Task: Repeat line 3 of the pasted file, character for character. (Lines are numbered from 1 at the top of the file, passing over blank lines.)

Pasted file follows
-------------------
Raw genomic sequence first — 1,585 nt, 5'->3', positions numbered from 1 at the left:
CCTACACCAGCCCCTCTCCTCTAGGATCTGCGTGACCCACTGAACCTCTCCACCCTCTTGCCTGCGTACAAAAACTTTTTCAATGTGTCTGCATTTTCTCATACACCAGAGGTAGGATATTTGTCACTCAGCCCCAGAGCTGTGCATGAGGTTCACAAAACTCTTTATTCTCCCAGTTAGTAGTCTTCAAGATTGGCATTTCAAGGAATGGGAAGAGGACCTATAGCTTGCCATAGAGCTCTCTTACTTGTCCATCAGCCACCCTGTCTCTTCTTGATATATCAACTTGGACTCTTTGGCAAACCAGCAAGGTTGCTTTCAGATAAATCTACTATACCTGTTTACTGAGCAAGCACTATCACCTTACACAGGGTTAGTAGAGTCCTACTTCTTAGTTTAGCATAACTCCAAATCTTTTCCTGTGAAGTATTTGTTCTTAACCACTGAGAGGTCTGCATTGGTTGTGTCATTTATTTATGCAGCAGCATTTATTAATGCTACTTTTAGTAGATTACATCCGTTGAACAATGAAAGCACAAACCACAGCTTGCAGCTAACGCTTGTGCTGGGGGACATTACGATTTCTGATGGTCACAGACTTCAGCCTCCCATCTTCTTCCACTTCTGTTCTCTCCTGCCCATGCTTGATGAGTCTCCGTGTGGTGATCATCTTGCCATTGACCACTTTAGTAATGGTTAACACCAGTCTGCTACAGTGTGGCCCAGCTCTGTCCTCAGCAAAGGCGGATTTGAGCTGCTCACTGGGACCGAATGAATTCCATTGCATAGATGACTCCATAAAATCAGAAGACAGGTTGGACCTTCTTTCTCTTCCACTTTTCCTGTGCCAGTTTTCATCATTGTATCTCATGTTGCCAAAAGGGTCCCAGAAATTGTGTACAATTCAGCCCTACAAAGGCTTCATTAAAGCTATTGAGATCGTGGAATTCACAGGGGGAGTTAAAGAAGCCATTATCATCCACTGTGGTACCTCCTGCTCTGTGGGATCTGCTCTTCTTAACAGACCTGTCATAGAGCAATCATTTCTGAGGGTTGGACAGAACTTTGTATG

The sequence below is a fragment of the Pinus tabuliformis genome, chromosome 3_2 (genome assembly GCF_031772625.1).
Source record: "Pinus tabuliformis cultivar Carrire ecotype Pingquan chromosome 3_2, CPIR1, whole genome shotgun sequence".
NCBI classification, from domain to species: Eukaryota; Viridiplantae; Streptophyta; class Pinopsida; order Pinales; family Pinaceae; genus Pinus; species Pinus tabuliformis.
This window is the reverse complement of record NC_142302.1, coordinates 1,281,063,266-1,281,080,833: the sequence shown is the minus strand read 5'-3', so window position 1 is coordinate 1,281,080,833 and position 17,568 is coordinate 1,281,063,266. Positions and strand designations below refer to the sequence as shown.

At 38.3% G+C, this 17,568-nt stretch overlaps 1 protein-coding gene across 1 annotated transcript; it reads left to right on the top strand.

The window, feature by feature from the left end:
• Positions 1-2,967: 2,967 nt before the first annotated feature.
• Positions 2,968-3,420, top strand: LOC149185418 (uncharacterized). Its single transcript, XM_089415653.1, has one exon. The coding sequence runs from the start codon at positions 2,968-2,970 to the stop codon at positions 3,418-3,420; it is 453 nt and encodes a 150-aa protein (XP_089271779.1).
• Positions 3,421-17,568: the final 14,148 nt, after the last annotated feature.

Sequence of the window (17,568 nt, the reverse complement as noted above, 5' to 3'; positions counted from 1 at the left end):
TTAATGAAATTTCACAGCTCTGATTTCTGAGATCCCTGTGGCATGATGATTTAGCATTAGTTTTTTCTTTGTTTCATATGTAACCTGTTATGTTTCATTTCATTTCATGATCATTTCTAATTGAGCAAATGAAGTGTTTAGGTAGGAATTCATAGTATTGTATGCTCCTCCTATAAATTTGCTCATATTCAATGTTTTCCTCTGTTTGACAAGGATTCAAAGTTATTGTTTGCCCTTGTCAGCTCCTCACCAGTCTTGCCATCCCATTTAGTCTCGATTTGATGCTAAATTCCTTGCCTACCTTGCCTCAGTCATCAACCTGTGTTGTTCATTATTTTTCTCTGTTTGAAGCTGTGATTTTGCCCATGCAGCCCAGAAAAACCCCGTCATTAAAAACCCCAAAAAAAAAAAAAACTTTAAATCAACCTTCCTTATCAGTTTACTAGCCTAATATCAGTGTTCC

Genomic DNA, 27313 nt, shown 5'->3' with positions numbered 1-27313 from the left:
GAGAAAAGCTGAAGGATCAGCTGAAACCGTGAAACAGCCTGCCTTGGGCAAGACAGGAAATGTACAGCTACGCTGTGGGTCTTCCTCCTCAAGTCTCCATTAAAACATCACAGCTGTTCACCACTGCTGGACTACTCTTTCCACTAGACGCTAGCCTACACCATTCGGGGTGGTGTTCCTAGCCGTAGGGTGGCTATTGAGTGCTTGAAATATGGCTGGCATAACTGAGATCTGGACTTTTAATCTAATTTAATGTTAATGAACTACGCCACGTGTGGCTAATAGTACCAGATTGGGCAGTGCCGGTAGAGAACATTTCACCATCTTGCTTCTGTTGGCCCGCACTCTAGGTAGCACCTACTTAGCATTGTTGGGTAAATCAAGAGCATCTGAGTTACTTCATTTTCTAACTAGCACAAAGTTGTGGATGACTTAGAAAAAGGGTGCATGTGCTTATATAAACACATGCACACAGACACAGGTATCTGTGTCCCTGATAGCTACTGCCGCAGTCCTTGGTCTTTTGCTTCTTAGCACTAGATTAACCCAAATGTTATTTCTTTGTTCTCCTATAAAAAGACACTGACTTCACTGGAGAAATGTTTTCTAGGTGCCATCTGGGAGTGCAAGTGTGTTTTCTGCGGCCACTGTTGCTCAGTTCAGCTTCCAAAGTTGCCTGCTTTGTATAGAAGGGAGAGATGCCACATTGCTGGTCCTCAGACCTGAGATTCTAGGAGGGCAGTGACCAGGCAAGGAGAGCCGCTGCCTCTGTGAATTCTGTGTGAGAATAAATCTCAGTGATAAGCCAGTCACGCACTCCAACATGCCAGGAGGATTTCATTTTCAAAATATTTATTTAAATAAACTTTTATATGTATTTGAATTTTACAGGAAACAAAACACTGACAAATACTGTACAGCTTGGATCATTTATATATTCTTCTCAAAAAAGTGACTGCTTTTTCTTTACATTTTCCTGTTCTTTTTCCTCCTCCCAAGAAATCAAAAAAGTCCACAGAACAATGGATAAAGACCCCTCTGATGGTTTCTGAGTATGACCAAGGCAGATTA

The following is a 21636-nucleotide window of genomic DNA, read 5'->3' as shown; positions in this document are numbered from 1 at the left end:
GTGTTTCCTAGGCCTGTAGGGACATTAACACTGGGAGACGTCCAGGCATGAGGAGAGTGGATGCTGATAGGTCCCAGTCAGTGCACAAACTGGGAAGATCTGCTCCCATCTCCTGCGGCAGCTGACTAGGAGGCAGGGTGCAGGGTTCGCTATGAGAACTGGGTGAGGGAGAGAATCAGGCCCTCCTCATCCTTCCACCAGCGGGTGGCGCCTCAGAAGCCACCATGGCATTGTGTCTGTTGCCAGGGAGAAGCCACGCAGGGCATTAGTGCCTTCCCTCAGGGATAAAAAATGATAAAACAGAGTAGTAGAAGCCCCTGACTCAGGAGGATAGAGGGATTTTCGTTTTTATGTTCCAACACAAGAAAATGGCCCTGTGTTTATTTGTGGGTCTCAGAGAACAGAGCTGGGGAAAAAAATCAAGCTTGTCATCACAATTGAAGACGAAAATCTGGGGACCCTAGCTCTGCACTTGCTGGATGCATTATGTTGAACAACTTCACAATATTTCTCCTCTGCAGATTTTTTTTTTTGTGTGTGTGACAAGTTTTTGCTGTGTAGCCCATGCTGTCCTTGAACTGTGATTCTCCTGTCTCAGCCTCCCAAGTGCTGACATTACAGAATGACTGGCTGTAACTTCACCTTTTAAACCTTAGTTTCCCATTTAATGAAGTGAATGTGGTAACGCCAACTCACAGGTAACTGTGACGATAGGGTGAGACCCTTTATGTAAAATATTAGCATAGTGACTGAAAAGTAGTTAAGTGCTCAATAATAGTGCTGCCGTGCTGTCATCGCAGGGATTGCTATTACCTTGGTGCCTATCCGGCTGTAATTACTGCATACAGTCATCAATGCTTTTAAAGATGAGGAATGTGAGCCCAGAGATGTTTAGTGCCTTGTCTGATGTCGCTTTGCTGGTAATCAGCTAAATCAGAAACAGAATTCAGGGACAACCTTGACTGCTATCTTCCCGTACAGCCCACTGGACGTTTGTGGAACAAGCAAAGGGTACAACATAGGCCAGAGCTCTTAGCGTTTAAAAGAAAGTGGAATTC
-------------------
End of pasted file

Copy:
The sequence below is a fragment of the Pinus tabuliformis genome, chromosome 3_2 (genome assembly GCF_031772625.1).